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Dedicate Schiff Memorial Library at Theological Seminary

“This is a beautiful but not a very useful article,” said Sol M. Strock as he received the great golden key to the new building of the Jacob H. Schiff Memorial Library of the Jewish Theological Seminary from the hands of Mortimer L. Schiff, son of the late banker and philanthropist. “No key is needed to this building. The library will always be open to serious students of every nation and creed. We’ll hang the key up outside the door as a symbol.”

The dedication of the library on Sunday afternoon began a week of dedicatory exercises for the new buildings of the Seminary that cover half a city block on Broadway and 122nd Street. The group includes the Schiff Memorial Library, the building of the Teachers’ Institute donated in memory of Israel Unterberg, and a dormitory of the latest American university type housing seventy-five students, built in the memory of Louis S. Brush. The building are constructed as one unit in horse-shoe form around a campus court. An imposing tower, suggesting the Babylonian in architecture, joins the Library and the Institute buildings.

Dr. Cyrus Adler, head of the Seminary, presided at the afternoon dedication of the library and the evening dedication of the Teachers’ Institute building. Both ceremonies were held under a large tent erected on the campus, and were well attended. The aged widow of Jacob H. Schiff, leaning on the arm of her son, came to the dedication of the library.

Professor Alexander Marx, librarian of the institution, pointed out that there are now approximately 100,000 volumes and 6,000 manuscripts in the collections.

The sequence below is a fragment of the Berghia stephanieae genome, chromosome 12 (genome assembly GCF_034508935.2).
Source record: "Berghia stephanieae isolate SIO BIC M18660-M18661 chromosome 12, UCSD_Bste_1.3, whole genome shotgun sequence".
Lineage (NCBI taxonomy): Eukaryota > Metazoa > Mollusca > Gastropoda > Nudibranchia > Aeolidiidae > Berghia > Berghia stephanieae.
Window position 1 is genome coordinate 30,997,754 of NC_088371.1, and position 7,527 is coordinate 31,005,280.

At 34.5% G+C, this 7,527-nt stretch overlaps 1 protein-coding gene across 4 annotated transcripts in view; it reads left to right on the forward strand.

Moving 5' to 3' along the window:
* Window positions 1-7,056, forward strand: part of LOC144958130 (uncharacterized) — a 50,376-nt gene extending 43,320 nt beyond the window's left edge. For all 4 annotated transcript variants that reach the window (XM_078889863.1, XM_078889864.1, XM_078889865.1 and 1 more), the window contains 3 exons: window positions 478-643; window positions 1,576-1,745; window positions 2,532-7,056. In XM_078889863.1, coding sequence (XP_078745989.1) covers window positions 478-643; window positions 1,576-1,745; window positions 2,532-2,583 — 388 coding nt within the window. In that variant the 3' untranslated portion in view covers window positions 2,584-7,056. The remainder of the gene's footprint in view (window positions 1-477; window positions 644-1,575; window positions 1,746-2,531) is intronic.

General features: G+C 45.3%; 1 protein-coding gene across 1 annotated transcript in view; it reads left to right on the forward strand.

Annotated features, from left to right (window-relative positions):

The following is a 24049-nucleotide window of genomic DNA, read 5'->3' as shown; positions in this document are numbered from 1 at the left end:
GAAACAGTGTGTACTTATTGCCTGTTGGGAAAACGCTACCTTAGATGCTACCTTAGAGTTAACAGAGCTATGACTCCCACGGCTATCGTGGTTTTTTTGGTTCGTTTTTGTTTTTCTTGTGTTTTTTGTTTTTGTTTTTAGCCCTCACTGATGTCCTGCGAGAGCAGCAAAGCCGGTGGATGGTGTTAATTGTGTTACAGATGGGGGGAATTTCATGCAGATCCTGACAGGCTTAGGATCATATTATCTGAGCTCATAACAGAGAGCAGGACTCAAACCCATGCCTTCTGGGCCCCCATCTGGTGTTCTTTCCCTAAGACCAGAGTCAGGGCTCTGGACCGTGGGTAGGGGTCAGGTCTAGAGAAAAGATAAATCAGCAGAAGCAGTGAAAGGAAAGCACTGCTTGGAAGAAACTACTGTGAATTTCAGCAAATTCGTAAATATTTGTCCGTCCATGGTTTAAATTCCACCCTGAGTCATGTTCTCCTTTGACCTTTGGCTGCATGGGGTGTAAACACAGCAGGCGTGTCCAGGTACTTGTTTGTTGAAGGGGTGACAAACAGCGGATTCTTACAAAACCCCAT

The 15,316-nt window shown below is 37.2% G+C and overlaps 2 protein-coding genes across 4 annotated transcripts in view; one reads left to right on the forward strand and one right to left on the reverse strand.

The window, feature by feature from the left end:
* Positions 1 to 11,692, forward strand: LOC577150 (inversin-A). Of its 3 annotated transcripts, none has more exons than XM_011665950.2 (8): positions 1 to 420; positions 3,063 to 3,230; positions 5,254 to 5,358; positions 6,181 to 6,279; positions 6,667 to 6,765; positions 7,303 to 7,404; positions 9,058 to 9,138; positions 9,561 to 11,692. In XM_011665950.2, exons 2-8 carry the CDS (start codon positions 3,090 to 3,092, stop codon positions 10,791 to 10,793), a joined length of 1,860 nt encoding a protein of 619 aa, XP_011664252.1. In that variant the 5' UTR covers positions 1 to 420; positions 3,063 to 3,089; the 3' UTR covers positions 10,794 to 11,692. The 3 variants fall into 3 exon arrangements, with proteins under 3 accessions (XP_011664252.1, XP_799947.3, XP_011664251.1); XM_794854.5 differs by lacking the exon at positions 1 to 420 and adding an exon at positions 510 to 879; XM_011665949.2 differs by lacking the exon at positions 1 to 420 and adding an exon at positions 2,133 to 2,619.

Among the manuscripts are many rare and valuable documents, he declared.

“There exist, to my knowledge, only two other libraries of this sort, the library of the Hebrew Union College at Cincinnati, and the Wolfson Memorial Library at the Hebrew University in Jerusalem.”

Among the speakers at the afternoon dedication were Dr. A. S. W. Rosenbach, president of the American Jewish Historical Society, which has exhibition rooms in the library building, who spoke of a plan for publishing a definitive history of the Jews on this continent, and Professor William Walker Rockwell, librarian of the Union Theological Seminary, the buildings of which are across the way from the Jewish institution. Prof. Rockwell complimented the librarian on his collection of manuscripts.

In the evening, Dr. William F. Russell, dean of the Teachers College of Columbia University, pointed out that the situation of the buildings so close to the University makes them an imposing part of what is perhaps the greatest educational center in the world. “Your institution bridges the gap between the spiritual past and our modern material age,” he said. He referred to the new arrangements by which graduates of the Teachers’ Institute on completing a further year at the Teachers College of Columbia University, may receive a degree from that institution.

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